Tuesday, December 07, 2010

Randal Turner

Swedenborgian ChurchLast evening I attended the West Coast recital debut of baritone Randal Turner at the retreat-like Swedenborgian Church. We were in a small candlelit room that sat perhaps 70 & was near capacity. The event was being recorded for CD & DVD, so there were glaring lights at the front of the room. The program featured all songs by living American composers, & it was nice not to have to fuss with a dozen pages of translations, as I did at a recent song recital.

In the opening song, The Lake Isle of Innisfree by Glen Roven, we get to her the singer before the piano, & Mr. Turner proved to be pretty much on key. He sings with great variety & dynamic contrast, often moving between falsetto, dark chest tones & big, tensile high notes within a single song. He is an emotive actor as well. He made an entire play out of Julia Schwartz's Don Juan at Forty. At one point he wandered into the audience, looking for seducible women, until he was called back by a discreet cough from his pianist. In another theatrical moment, he tore off his tie & jacket in frustration. At the scene's despairing end, all the lights were cut, leaving the room in darkness. Mr. Turner was well-supported by pianist Allen Perriello, whose playing is crisp & alert. One feels that he is a reliable accompanist. The composer was present, & she took a bow with Mr. Turner & Mr. Perriello.

Mr. Turner's sound is somewhat between an operatic voice & a Broadway voice, & it suited the musical-like numbers by Ricky Ian Gordon. I liked the pretty "Lullaby", which Mr. Turner sang with a feeling of unrequited yearning. I also enjoyed the sardonic "The Thin Edge / Coda", in which the piano plays both a tango & a theme from Tristan & Isolde under the line "Love is a permanent flop." Mr. Turner made a lot of sound in the Grapes of Wrath aria "I'll Be There," which sounds like a Broadway anthem.

Before singing the closing songs by Clint Borzoni, Mr. Turner got personal & explained how he discovered the songs a few month ago, when there was national news about gay teens committing suicide. He disclosed that he was bullied on a daily basis as a high school student in Indiana & that it took a long time to get over that experience. Borzoni's lyrical "I Dream'd in a Dream" sounds like an art song version of "Over the Rainbow," though it ends unresolved. Mr. Borzoni was present & looks like a teenager himself.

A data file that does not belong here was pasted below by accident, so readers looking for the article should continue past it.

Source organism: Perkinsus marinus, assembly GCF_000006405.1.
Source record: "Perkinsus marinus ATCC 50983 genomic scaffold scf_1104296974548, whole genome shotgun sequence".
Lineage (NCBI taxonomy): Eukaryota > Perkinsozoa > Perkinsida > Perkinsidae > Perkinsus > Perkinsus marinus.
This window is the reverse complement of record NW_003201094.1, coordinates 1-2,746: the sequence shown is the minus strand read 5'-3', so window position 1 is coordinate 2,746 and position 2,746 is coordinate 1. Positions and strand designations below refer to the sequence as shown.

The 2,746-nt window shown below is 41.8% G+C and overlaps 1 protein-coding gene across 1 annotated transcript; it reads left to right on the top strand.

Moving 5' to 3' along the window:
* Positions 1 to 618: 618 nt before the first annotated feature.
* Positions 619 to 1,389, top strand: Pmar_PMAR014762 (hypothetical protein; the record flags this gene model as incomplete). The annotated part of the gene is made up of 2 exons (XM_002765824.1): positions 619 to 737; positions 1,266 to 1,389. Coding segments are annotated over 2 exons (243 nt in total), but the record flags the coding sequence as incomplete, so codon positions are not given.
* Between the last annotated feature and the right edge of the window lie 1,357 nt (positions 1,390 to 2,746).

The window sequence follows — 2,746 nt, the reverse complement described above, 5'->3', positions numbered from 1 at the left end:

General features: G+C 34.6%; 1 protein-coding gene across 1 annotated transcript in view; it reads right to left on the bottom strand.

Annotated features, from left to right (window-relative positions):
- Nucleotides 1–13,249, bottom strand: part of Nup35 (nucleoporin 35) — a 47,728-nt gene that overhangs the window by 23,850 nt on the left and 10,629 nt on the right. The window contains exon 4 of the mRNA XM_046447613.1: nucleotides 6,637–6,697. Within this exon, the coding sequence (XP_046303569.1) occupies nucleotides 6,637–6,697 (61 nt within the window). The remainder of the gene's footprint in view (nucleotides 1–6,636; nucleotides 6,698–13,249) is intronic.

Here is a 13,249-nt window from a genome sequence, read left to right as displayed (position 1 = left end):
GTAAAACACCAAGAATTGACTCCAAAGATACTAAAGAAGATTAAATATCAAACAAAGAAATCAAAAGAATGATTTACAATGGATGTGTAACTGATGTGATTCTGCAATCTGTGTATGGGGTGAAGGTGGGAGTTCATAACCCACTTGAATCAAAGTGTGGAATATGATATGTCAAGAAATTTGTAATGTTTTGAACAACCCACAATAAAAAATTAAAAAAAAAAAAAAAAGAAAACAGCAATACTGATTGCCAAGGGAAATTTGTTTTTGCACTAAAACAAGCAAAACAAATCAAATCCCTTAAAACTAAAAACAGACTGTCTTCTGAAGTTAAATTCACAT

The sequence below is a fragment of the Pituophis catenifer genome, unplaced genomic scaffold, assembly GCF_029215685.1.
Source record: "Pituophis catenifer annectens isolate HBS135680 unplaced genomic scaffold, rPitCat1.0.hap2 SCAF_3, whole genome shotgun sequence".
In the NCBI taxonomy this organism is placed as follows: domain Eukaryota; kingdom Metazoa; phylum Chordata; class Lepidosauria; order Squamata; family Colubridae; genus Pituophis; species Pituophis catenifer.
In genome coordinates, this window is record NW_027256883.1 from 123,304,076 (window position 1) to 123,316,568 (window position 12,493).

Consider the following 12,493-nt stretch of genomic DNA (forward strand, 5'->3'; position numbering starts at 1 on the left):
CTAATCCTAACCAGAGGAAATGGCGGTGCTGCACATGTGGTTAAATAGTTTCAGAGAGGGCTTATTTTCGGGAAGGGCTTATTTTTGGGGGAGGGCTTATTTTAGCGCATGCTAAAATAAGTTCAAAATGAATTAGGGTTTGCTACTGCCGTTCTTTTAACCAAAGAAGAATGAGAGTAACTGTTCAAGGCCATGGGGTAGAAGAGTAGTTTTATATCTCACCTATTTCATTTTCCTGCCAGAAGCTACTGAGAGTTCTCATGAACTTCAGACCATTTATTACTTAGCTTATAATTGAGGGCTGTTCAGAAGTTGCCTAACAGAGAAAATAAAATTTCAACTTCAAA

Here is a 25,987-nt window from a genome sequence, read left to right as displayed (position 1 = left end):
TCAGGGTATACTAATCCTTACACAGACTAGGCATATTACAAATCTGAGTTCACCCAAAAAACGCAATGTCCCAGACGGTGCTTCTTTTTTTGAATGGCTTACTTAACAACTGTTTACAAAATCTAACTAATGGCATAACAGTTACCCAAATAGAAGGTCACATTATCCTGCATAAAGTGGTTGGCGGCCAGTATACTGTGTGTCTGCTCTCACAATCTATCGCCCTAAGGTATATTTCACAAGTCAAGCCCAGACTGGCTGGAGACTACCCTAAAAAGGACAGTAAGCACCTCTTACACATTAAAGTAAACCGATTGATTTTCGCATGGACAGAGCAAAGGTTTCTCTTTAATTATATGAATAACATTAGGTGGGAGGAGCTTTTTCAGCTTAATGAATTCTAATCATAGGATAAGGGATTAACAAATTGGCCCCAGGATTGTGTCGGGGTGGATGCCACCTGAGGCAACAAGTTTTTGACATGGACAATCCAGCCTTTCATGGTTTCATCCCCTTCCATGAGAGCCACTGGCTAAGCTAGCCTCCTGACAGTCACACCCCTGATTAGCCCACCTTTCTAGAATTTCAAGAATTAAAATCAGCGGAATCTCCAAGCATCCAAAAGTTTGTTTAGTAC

The entire performance was an intermissionless 70 minutes. The audience stood for Mr. Turner at the end, & most of them stayed to line up & greet him afterward. The encore was a fond "I Left My Heart in San Francisco," arranged by Mr. Perriello.

§ Music by Living American Composers
Randal Turner, Baritone
Allen Perriello, Piano

Glen Roven: "Four Melancholy Songs," Op. 16, No. 1, by William Butler Yeats
1. The Lake Isle of Innisfree
2. A Drinking Song
3. When You Are Old
4. A Crazed Girl

Julia Schwartz: "Don Juan at Forty" from "Histories of Desire" by Ron Butlin

Ricky Ian Gordon: Four Poems by Dorothy Parker
1. Interior
2. Lullaby
3. The Thin Edge / Coda

Ricky Ian Gordon: The Grapes of Wrath
Tom Joad's Act III aria -- "I'll Be There"

Jake Heggie: Two Songs
1. In Praise of Songs that Die (Vachel Lindsay)
2. In the Morning (A.E. Housman)

Jake Heggie: Moby Dick
Act I Scene 7, "Captain Ahab? I must speak with you"

Clint Borzoni: Two Poems by Walt Whitman
1. I Dream'd in a Dream (From "Leaves of Grass")
2. That Shadow, My Likeness

Encore:
"I Left My Heart in San Francisco"

December 6, 2010, 6pm
Swedenborgian Church

2 comments:

sfmike said...

I'm so glad you went to this so I didn't have to. I think it's "Jake" Heggie rather than "Jack," by the way.

Axel Feldheim said...

Well, that's what I do...

I fixed the typo, thanks!